Ellsworth Kelly, American, Pole, 1957, Oil on canvas; 203.2 x 128.3 cm (80 x 50 1/2 inches), The Albert Pilavin Memorial Collection of 20th-Century American Art 68.053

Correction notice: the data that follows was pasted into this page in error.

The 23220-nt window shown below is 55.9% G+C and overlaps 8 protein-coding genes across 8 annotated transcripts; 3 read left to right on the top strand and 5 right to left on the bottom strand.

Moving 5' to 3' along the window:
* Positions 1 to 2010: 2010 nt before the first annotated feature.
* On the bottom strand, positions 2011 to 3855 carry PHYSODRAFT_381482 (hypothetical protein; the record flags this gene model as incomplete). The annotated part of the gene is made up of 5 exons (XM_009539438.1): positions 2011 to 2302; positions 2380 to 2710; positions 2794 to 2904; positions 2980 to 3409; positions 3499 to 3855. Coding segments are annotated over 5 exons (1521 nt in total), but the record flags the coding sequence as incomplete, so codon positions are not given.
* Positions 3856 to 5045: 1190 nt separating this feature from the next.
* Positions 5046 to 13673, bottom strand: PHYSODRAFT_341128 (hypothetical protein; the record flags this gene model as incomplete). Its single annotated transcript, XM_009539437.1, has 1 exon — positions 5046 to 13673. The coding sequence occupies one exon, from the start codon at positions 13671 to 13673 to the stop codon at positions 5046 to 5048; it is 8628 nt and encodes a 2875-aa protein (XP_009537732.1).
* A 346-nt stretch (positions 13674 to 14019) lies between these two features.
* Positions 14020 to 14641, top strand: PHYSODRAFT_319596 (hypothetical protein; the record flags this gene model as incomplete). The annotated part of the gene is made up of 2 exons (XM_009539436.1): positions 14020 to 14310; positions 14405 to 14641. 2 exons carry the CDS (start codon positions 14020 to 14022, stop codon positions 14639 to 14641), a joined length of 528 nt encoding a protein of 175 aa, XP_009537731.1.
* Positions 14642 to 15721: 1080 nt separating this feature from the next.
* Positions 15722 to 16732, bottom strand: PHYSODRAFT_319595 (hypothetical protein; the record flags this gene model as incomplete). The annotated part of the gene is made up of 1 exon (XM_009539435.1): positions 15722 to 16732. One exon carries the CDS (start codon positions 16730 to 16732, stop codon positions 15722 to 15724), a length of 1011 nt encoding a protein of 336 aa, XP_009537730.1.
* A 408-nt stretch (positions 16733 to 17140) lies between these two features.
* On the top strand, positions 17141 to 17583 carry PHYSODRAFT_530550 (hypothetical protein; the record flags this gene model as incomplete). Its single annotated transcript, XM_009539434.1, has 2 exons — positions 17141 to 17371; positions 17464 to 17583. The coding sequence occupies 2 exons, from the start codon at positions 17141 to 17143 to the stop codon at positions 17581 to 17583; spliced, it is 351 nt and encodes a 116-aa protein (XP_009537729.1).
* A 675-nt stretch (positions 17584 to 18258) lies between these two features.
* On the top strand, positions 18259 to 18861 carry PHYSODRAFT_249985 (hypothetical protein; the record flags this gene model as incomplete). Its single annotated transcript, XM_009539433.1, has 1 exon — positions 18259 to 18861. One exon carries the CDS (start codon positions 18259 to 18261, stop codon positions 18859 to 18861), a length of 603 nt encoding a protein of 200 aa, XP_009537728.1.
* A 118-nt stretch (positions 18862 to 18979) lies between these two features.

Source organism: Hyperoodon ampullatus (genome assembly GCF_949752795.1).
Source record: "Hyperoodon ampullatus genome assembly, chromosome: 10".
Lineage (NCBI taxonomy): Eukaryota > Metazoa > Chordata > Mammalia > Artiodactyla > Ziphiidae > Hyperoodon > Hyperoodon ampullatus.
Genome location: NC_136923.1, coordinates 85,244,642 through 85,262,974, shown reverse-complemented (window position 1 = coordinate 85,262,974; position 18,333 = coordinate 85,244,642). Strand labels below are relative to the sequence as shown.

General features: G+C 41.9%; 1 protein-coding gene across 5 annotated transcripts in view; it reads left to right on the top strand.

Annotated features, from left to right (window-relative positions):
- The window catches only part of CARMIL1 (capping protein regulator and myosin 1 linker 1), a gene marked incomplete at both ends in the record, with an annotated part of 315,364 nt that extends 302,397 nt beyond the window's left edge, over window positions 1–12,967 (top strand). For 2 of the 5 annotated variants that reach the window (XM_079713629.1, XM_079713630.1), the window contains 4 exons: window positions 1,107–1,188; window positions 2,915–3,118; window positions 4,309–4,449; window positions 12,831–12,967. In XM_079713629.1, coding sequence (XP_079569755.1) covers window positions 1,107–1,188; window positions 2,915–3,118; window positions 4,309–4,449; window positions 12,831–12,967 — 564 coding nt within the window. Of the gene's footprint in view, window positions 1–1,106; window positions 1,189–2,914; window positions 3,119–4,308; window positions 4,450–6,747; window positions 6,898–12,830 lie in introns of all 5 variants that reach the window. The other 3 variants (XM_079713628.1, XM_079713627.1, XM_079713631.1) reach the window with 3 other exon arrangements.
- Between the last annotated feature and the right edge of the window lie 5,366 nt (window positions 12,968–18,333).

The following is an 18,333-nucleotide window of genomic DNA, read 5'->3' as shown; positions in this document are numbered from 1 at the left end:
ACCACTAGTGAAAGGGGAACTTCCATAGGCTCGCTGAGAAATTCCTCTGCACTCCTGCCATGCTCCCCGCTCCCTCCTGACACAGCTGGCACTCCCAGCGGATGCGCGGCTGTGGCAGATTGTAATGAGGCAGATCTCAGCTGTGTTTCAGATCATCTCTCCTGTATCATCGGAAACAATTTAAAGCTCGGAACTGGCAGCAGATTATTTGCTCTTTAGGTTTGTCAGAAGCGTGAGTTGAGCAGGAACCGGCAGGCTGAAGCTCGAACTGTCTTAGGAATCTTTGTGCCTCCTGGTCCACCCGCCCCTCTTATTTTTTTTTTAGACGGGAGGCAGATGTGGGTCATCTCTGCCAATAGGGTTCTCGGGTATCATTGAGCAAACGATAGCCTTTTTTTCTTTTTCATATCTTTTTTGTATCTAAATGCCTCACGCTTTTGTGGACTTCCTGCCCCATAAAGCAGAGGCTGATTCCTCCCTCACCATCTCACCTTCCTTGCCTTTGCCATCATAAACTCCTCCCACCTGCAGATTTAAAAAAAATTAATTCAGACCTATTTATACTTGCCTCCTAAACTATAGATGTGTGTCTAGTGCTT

Ellsworth Kelly’s work bridges Abstract Expressionism, Minimalism, and Color Field painting. His abstract canvases feature large, geometric forms or planes of little or no pictorial depth. In Pole, Kelly observes the shadow cast on the ground by a telephone pole. The painting is abstract, but the figure-ground relationship points to light and shadow. Contrary to the norm, here the white areas become the figure and the black become the ground. Expansive white shapes, which seem to extend beyond the limits of the canvas, underscore the clean borders between elements characteristic of “hard-edge” painting. Soon after completing Pole, Kelly moved away from black-and-white organic silhouettes to create one-color, one panel pieces or multiple-canvas works with large, flat planes of color.